An aging boxer finds himself the winner of a match he thought he had lost, the result a six year old's frantic wish. But can a world-weary, embittered man still believe in miracles, or will he turn his back on it?
Bolie Jackson is a professional boxer whose best years are behind him. He's well-liked in his neighborhood and adored by Henry, a young lad who lives next door. He hurts his hand in an altercation with sleazy boxing manager and as a result is badly beaten in a televised boxing match. He's apparently down and out for the count but young Henry has a special ability - something his mother calls the big wish - that changes the outcome of the match. When Bolie learns what he's done he refuses to believe in what Henry's done with the inevitable consequences. Written by
Little boys. Little boys with their heads full up with dreams. When do they find out, Frances? When do they suddenly find out that there ain't any magic? When does somebody push their face down on the sidewalk and say to them, "Hey, little boy, it's concrete. That's what the world is made out of, concrete." When do they find out that you can wish your life away?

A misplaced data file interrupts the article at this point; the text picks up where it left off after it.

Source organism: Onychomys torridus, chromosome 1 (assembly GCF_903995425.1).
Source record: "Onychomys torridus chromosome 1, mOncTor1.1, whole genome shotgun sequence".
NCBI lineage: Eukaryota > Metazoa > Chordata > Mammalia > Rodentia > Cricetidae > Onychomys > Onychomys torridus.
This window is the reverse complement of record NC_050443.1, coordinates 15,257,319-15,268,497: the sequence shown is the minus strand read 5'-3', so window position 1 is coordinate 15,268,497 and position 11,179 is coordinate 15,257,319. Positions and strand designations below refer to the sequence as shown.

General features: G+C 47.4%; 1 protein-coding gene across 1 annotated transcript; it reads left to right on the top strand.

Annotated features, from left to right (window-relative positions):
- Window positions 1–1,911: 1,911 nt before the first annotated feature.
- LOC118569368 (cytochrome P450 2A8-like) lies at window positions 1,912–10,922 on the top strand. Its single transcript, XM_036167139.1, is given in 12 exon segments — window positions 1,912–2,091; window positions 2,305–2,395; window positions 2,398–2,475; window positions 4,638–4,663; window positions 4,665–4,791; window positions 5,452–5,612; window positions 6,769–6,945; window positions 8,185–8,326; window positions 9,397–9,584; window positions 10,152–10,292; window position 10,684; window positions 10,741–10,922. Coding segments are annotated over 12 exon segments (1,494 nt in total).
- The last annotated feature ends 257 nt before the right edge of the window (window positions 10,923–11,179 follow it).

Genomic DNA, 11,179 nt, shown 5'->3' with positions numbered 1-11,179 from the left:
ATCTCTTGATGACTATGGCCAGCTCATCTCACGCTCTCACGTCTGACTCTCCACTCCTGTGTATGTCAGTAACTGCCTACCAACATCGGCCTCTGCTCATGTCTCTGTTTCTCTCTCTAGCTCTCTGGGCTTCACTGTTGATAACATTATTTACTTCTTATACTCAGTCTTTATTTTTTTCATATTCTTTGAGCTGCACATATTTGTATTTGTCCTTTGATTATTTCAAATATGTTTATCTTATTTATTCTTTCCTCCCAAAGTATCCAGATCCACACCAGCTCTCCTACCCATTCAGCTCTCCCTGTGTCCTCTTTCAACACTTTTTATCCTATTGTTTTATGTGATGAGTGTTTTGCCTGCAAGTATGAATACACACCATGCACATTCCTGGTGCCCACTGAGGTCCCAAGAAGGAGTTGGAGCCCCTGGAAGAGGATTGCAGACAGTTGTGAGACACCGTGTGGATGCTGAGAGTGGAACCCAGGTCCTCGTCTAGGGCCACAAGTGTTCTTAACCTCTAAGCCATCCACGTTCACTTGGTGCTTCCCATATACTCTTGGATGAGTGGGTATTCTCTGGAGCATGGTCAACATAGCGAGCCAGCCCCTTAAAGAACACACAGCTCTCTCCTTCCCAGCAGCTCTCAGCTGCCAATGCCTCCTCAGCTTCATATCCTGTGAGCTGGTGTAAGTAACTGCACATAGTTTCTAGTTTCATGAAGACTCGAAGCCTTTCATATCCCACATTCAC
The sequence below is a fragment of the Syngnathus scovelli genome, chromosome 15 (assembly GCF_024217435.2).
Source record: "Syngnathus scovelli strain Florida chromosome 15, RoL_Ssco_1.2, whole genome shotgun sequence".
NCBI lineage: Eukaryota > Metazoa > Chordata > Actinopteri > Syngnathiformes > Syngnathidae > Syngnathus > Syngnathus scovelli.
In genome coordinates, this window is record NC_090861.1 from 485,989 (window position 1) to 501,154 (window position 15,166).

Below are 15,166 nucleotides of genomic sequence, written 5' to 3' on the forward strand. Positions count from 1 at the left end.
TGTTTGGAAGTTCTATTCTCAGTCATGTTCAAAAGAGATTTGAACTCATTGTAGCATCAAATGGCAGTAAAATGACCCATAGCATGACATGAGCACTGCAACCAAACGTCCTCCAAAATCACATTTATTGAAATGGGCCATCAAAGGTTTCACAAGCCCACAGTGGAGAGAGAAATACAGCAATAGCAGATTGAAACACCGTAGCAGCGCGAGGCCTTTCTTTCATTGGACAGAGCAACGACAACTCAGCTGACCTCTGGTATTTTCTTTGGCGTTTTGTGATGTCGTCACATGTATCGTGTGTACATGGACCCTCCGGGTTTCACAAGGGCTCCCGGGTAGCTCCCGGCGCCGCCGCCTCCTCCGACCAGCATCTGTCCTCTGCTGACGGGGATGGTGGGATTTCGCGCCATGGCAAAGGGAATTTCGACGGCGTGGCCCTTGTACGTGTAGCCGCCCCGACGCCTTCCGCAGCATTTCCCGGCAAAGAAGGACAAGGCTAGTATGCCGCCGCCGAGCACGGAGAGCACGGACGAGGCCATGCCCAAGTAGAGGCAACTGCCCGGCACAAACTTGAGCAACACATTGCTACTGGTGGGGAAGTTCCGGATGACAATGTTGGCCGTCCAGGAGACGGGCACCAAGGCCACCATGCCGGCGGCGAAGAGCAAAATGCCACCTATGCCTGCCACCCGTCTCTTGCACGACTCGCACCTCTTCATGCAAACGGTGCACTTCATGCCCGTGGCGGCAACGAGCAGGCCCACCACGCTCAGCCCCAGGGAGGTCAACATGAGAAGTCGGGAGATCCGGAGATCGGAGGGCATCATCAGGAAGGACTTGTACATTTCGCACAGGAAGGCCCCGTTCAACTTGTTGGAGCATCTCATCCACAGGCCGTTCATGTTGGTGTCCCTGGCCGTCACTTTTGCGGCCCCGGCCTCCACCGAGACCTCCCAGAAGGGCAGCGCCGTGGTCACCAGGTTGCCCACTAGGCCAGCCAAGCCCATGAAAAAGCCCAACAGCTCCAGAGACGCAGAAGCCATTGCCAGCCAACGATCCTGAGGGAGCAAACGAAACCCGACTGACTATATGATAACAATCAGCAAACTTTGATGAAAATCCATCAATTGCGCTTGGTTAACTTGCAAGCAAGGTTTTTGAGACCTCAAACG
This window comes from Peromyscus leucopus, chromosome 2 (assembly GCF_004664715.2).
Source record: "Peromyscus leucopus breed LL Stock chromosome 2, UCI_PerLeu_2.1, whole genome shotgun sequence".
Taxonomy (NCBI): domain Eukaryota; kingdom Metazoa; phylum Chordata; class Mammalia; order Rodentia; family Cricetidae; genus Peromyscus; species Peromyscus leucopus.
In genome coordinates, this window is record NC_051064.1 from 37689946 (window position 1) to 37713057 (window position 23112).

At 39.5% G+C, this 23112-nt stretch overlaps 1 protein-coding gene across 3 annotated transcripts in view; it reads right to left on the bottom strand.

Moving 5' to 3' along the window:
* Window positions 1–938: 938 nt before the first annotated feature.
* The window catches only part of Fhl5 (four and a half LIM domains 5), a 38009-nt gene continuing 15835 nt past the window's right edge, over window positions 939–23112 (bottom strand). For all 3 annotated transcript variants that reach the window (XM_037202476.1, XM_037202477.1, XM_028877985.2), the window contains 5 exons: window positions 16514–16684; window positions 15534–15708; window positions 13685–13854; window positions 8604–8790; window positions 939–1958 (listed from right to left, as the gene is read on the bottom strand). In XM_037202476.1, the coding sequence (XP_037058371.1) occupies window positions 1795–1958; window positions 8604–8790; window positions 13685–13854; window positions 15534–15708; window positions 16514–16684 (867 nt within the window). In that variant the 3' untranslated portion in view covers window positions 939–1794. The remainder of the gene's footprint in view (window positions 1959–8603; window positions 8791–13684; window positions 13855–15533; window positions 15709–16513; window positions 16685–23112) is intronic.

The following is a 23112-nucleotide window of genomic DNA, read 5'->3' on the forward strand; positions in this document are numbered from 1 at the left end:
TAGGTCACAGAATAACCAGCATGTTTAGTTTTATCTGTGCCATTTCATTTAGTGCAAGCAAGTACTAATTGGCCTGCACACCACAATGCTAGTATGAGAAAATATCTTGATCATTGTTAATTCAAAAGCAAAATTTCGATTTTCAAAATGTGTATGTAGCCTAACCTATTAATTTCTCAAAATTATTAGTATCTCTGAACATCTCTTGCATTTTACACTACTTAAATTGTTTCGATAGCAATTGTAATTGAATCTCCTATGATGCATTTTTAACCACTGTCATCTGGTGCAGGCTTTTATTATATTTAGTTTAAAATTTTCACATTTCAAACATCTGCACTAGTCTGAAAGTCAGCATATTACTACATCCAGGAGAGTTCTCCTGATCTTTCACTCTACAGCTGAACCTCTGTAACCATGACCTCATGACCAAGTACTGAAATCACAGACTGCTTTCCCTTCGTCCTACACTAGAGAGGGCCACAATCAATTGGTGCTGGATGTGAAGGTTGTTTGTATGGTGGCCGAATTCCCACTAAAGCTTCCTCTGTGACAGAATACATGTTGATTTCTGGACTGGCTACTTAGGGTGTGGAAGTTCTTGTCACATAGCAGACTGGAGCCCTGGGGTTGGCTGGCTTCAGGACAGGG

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Less an ironic tale, more just an interesting case study.
Rod Serling had an affinity for boxing in his stories--in particular, the life of an old and haggard journeyman boxer. In addition to "The Big Tall Wish", he penned the gritty and sad script for "Requiem for a Heavyweight" (which was both a made for TV movie and feature film). It's obvious that Serling must have hated what this 'sport' did to men and he had a deft touch with such stories.
This particular tale is about Bolie Jackson (actor/director Ivan Dixon)--a sad man whose face show the scars indicating a man who has stayed too long in the fight business. He has a special friendship with a young neighbor boy who looks up to him and adores him. Though Bolie is all washed up, to Henry he is somebody to admire.
Oddly, Henry seems to believe that if he wishes hard enough, that ANYTHING can come true--even Bolie winning a match he has no chance of winning. Like the movie PINOCCHIO, if you wish hard enough anything can happen. Through a twist like you might expect in "The Twilight Zone", this wish seems to come true...as long as you believe.
Overall, this episode lacks much of the weirdness and strange twists that I loved from the show. However, at the same time, it also had wonderful acting and a superb script about people--something you often did not see in other episodes. While not a great installment, it had heart and was sad but well-written and worth seeing. It also was nice that for once in this era a Black man and cast be featured in a mainstream TV show.
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